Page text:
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Measure R: Referendum on O.C.'s Future

THE BOTTOM LINE ON MEASURE R: The Vote on the Half-Cent Sales Tax Increase.


Seven months after Orange County's high-wire investment act hit the floor in a $1.7-billion free fall, voters will decide Tuesday on Measure R, the centerpiece of the county-crafted resolution to the worst municipal bankruptcy in U.S. history.

The half-cent sales tax increase, known as the Countywide Bankruptcy Recovery Sales and Use Tax, is the key to the multi-pronged solution crafted by county officials and advisers recruited from the West Coast's financial and legal community. It goes on the ballot in an unusual, one-issue election.

If approved by a majority of the voters, Measure R would increase the sales tax in Orange County from 7.75% to 8.25%, raising about $130 million annually for the next 10 years. The tax would cost the county's 2.6 million residents about $50 a year each, though proponents say 20% of that would be borne by tourists and other visitors.

The plan is touted as the one sure way out of the county's continuing insolvency and cavernous debt. Opponents say better solutions will be embraced once Measure R is defeated. Either way, observers throughout the county agree Tuesday will be a singular moment in the county's return to solvency.

The election "is a significant foundation for the county's future, no matter which way the vote ends up," said political consultant Harvey Englander. "It is a defining moment as to the methodology to get there. If it passes, recovery will happen faster, but Measure R's failure will be proof the voters no longer trust their leadership and elected officials in the county and the state will have to become a lot more accountable and proactive."

Opponents say the tax is headed for certain defeat.

"This will lose by 20 points," said Buck Johns, an organizer of Citizens Against the Tax Increase, the business and Republican Party group battling Measure R. "People who are going to vote have made up their minds; that is reflected in the huge numbers of absentee ballots and the pre-election polling."

The measure's proponents, who have spent lavishly and flooded the county with 2.5 million pieces of mail, offer no definitive prediction.

"I think this is going to be a close election," said Sheriff Brad Gates, who heads Citizens for Fiscal Responsibility, the main Yes on R committee. ". . . . The higher the turnout, obviously then chances of us being successful go up."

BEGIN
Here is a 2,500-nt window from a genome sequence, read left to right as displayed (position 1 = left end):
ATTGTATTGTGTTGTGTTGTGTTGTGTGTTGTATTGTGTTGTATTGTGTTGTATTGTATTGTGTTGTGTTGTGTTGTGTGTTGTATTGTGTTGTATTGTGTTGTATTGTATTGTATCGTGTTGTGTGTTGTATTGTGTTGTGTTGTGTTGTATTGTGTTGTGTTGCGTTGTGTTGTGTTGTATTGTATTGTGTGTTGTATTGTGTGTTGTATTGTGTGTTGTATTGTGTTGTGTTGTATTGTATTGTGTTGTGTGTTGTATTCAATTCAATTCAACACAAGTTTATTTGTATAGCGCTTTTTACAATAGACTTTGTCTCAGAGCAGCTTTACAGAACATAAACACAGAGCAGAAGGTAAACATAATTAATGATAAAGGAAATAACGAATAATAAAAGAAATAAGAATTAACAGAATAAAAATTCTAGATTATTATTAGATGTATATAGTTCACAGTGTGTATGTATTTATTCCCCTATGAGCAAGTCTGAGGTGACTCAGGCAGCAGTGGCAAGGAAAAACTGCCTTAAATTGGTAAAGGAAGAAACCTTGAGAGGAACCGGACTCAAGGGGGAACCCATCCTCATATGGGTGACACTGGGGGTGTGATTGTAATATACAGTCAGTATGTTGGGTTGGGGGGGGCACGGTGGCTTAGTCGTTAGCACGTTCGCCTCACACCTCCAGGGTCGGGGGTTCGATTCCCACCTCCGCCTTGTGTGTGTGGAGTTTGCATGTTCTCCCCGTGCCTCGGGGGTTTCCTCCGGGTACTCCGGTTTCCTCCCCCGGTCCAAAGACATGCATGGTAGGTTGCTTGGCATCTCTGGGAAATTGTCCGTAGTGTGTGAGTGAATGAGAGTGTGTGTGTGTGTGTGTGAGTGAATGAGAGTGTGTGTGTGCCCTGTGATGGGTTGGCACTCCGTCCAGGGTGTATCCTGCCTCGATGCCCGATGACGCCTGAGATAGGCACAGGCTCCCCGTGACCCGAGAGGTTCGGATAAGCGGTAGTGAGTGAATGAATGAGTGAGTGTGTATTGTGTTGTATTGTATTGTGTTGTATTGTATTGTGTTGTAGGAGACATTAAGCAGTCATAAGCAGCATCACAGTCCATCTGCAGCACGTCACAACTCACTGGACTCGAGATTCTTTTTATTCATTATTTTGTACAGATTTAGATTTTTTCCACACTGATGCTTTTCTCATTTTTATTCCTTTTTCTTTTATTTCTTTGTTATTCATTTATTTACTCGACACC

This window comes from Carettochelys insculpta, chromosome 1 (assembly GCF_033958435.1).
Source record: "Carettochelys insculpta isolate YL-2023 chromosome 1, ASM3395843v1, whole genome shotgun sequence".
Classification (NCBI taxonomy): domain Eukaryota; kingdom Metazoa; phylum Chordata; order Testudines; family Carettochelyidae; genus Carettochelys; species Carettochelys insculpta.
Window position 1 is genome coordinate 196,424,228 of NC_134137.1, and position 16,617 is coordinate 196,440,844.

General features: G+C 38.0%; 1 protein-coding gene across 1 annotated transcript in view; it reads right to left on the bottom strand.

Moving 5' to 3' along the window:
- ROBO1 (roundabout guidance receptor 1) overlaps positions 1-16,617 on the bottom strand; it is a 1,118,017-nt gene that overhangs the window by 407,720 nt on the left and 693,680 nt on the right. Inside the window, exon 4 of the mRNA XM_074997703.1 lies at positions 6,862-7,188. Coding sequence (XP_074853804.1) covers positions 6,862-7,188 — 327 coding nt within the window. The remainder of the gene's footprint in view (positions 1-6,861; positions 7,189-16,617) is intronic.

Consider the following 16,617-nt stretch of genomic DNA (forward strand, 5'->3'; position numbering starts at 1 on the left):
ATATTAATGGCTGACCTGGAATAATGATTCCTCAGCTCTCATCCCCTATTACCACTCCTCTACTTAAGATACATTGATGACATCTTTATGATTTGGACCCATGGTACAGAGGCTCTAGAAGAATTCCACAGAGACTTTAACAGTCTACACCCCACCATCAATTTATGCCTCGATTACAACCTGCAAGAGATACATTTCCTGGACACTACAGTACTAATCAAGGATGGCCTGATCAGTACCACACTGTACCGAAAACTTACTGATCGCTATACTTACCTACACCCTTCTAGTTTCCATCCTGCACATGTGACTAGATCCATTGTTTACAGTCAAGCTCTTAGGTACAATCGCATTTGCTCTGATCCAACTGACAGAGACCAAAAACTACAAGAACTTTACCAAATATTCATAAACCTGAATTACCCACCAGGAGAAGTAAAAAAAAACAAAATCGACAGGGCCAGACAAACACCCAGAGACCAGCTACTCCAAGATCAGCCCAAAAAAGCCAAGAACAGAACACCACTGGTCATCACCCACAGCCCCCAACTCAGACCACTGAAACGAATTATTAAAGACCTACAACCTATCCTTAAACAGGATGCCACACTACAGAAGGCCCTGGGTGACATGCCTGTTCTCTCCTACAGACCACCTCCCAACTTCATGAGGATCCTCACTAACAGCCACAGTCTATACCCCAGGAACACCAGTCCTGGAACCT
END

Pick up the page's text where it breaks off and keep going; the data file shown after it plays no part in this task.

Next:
For a special election, voter interest is very high, fueled by the incredible saga of the bankruptcy, the vigorous campaigns, an unprecedented number of community forums and debates and extensive media coverage. Both sides were pressing hard in the final week of the campaign, using phone banks, rallies and mailers.

Absentee ballot applications totaled a stunning 175,729; by Friday, 125,090 had voted by mail. The number of applicants surpassed even the 1992 presidential race. Absentee voters typically comprise between 20% and 50% of the vote.

Turnout is the key to the election. Proponents believe they will lose if fewer than 40% of the county's 1.1 million registered voters take part. That's because consistent voters here--those who vote in election after election--tend to be older and more conservative, and they are generally anti-tax.

"We certainly can't win in the 30% [turnout] range," said Stu Mollrich, whose firm, Butcher, Forde & Mollrich, is coordinating the campaign for Gates' group. "And the closer to 50%, the better I like it."

That view was generally borne out in the battle over Measure M, the half-penny sales tax increase for transportation projects. In November, 1989, the measure was alone on the ballot and turnout was a woeful 22.6%. The measure lost 52.6% to 47.4%.

A year later, it was back, but in a general election that included the governor's race, and turnout ballooned to 62.1%. Measure M redux won 54.8% to 45.2%.

Polls show Measure R backers facing a tough challenge. A Times Orange County Poll taken in early June showed the tax trailing among likely voters by 50% to 37%, with 13% undecided. The poll found voters angry and mistrustful. More than half believed county leaders waste "a lot" of tax money and "pay very little or no attention" to what their constituents think.

Proponents acknowledge that residents' scorn for a government that "gambled away" $1.7 billion of taxpayers money comes up again and again when voters talk about the tax.

Part of that anger is focused on the Board of Supervisors, who voted unanimously March 28 to place the measure on the ballot. Three of the current board members were in office when longtime Treasurer-Tax Collector Robert L. Citron, who has resigned and pleaded guilty to six felony charges, mishandled the county investment pool.

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